‘During this period there was a recognised failure to reduce the level of nitrogen dioxide to within the limits set by EU and domestic law, which possibly contributed to her death.’

The coroner said Ella’s mother had not been given information which could have led to her take steps which ‘might’ have prevented her daughter’s death.

Mr Barlow said: ‘Ella’s mother was not given information about the health risks of air pollution and its potential to exacerbate asthma.

‘If she had been given this information she would have taken steps which might have prevented Ella’s death.’

Ella’s mum, Rosamund Kissi-Debrah, said ‘we’ve got the justice for her which she so deserved’ following the ruling.

The inquest heard Ella was an active child who loved sports and music and dreamed of becoming a pilot.

Her mum described her as ‘the centre’ of her family’s world.

She played multiple instruments including the cornet – despite her asthma – the banjo, guitar, piano and steel pans, a two-week inquest at Southwark Coroner’s Court heard.

The inquest heard she was ‘extremely healthy at birth’ and ‘extremely active’ as a baby, with trips to the swimming pool and local gymnastics club.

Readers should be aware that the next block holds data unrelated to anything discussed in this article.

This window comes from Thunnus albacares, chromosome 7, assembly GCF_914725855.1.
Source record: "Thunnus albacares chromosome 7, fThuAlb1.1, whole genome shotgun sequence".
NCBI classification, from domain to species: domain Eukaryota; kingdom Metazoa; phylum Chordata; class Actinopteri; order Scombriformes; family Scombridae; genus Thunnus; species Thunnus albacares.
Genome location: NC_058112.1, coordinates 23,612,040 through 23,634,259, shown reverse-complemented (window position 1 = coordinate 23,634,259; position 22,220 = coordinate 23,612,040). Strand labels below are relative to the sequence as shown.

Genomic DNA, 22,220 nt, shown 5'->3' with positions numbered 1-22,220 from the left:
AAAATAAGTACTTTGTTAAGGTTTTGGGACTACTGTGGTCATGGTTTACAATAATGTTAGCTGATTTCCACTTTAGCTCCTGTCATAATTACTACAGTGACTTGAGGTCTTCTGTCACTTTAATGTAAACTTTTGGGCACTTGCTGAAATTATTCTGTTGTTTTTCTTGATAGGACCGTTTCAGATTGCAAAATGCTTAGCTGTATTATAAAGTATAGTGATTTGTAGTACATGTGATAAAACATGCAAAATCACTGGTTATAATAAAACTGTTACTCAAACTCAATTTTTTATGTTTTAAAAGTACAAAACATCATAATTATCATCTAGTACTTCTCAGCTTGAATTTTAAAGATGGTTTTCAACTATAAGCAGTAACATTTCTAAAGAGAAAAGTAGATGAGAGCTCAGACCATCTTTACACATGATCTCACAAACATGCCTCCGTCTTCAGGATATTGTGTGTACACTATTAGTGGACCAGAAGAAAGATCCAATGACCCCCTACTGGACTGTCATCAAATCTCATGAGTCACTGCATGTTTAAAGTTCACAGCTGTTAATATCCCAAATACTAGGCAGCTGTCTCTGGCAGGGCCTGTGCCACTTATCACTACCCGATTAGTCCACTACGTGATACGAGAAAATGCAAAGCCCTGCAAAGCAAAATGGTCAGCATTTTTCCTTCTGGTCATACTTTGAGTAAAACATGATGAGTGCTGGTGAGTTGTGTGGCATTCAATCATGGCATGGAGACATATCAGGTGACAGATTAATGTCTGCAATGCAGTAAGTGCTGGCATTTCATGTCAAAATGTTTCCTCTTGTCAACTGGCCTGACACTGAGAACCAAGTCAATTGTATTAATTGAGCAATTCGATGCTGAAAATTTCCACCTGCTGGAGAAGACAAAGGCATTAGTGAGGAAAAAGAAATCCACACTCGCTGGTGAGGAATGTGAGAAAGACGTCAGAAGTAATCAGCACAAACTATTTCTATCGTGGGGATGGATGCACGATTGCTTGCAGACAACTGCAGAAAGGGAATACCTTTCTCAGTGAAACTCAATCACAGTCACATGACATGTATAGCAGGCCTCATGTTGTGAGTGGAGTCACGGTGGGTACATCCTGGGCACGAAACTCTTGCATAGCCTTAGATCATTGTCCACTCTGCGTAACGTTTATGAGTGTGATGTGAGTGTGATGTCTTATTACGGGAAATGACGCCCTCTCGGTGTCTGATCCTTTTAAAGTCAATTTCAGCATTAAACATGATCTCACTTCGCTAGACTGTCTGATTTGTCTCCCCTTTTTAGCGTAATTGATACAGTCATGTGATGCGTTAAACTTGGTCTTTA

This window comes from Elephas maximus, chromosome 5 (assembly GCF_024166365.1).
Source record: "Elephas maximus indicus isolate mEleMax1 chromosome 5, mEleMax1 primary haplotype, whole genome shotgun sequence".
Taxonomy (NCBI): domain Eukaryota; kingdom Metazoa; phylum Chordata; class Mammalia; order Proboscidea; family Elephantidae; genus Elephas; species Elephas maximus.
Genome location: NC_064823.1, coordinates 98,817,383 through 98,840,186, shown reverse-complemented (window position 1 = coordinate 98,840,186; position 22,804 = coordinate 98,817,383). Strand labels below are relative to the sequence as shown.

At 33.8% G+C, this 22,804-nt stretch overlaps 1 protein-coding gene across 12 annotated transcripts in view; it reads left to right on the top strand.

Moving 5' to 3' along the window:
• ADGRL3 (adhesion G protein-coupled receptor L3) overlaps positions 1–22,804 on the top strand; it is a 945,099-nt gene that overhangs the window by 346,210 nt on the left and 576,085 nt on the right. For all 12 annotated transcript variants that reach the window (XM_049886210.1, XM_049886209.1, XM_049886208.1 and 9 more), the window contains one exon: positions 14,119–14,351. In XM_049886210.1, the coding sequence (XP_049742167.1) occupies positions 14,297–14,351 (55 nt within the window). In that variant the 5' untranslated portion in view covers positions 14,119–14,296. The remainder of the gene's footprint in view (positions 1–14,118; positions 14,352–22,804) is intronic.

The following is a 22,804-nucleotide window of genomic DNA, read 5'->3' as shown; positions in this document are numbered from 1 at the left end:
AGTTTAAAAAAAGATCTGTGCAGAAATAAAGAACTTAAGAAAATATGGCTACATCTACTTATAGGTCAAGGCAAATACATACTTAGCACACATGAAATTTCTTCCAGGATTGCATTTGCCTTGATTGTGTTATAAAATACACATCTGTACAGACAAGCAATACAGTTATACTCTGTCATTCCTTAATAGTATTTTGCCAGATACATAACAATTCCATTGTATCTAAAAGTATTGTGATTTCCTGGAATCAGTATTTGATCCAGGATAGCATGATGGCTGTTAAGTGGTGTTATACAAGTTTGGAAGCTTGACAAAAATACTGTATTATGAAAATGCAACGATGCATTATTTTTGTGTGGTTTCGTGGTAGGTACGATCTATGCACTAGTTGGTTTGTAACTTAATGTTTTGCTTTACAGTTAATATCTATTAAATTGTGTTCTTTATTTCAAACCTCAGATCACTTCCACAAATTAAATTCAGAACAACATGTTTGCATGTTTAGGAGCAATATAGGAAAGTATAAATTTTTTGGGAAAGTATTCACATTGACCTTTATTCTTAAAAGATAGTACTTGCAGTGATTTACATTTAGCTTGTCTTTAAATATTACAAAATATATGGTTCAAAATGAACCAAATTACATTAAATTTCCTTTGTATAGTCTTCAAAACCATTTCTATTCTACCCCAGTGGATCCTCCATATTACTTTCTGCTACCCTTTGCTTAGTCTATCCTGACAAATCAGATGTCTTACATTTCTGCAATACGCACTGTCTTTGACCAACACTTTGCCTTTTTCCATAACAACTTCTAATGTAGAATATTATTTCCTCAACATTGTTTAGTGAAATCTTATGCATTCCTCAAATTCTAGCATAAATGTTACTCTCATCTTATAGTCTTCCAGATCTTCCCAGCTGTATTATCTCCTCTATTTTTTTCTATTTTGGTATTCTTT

But in the three years before her death in 2013, Ella suffered multiple seizures and was in hospital 27 times.

Her mum said: ‘It got to the point we were just waiting for the next (seizure) to happen.’

She added that she and doctors had been ‘looking in the wrong direction’ for the cause of her daughter’s breathing difficulties, adding there was ‘no rhyme or reason (for the episodes)’.

On the night of February 14, 2013, Ms Kissi-Debrah described her daughter ‘screaming’ as she left her with paramedics to try to get her other two children into the ambulance so they could leave for the hospital.

She said: ‘When I came to the ambulance she looked awful, the person I had left to get the twins was not the person that I met in the ambulance – when I saw her in the ambulance I knew she was going to have a seizure, she was so bad.’

Describing the efforts of doctors to resuscitate Ella, she said: ‘They tried and they tried and they tried.’

Ella died at 3.27am on February 15.

She told the inquest that ‘moving (house) would have been the first thing’ the family would have done had they known the risks air pollution posed to Ella.